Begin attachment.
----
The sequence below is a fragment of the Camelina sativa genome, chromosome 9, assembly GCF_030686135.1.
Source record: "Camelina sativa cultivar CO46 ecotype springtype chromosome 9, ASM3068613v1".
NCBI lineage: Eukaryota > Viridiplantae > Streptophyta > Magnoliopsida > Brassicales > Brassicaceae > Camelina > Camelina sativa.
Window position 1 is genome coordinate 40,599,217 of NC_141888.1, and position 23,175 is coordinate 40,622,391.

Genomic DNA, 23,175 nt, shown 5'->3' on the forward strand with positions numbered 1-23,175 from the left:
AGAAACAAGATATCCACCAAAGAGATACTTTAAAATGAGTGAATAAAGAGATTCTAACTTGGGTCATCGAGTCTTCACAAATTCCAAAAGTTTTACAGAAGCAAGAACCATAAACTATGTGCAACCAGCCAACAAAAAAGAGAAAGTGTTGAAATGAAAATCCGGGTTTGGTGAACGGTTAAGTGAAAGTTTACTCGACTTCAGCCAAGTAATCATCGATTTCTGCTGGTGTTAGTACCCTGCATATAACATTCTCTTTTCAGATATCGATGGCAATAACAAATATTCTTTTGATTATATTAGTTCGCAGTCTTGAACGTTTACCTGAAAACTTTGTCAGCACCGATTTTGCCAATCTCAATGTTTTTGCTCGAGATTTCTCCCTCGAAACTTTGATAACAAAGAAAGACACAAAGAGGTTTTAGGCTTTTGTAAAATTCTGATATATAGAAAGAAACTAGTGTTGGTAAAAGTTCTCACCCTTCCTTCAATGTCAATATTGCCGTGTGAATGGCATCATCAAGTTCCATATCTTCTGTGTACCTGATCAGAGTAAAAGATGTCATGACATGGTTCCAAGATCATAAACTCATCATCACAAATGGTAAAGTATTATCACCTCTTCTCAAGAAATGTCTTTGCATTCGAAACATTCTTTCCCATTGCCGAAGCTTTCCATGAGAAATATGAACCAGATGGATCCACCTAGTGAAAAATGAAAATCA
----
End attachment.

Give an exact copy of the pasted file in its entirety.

The sequence below is a fragment of the Camelina sativa genome, chromosome 9, assembly GCF_030686135.1.
Source record: "Camelina sativa cultivar CO46 ecotype springtype chromosome 9, ASM3068613v1".
NCBI lineage: Eukaryota > Viridiplantae > Streptophyta > Magnoliopsida > Brassicales > Brassicaceae > Camelina > Camelina sativa.
Window position 1 is genome coordinate 40,599,217 of NC_141888.1, and position 23,175 is coordinate 40,622,391.

Genomic DNA, 23,175 nt, shown 5'->3' on the forward strand with positions numbered 1-23,175 from the left:
AGAAACAAGATATCCACCAAAGAGATACTTTAAAATGAGTGAATAAAGAGATTCTAACTTGGGTCATCGAGTCTTCACAAATTCCAAAAGTTTTACAGAAGCAAGAACCATAAACTATGTGCAACCAGCCAACAAAAAAGAGAAAGTGTTGAAATGAAAATCCGGGTTTGGTGAACGGTTAAGTGAAAGTTTACTCGACTTCAGCCAAGTAATCATCGATTTCTGCTGGTGTTAGTACCCTGCATATAACATTCTCTTTTCAGATATCGATGGCAATAACAAATATTCTTTTGATTATATTAGTTCGCAGTCTTGAACGTTTACCTGAAAACTTTGTCAGCACCGATTTTGCCAATCTCAATGTTTTTGCTCGAGATTTCTCCCTCGAAACTTTGATAACAAAGAAAGACACAAAGAGGTTTTAGGCTTTTGTAAAATTCTGATATATAGAAAGAAACTAGTGTTGGTAAAAGTTCTCACCCTTCCTTCAATGTCAATATTGCCGTGTGAATGGCATCATCAAGTTCCATATCTTCTGTGTACCTGATCAGAGTAAAAGATGTCATGACATGGTTCCAAGATCATAAACTCATCATCACAAATGGTAAAGTATTATCACCTCTTCTCAAGAAATGTCTTTGCATTCGAAACATTCTTTCCCATTGCCGAAGCTTTCCATGAGAAATATGAACCAGATGGATCCACCTAGTGAAAAATGAAAATCA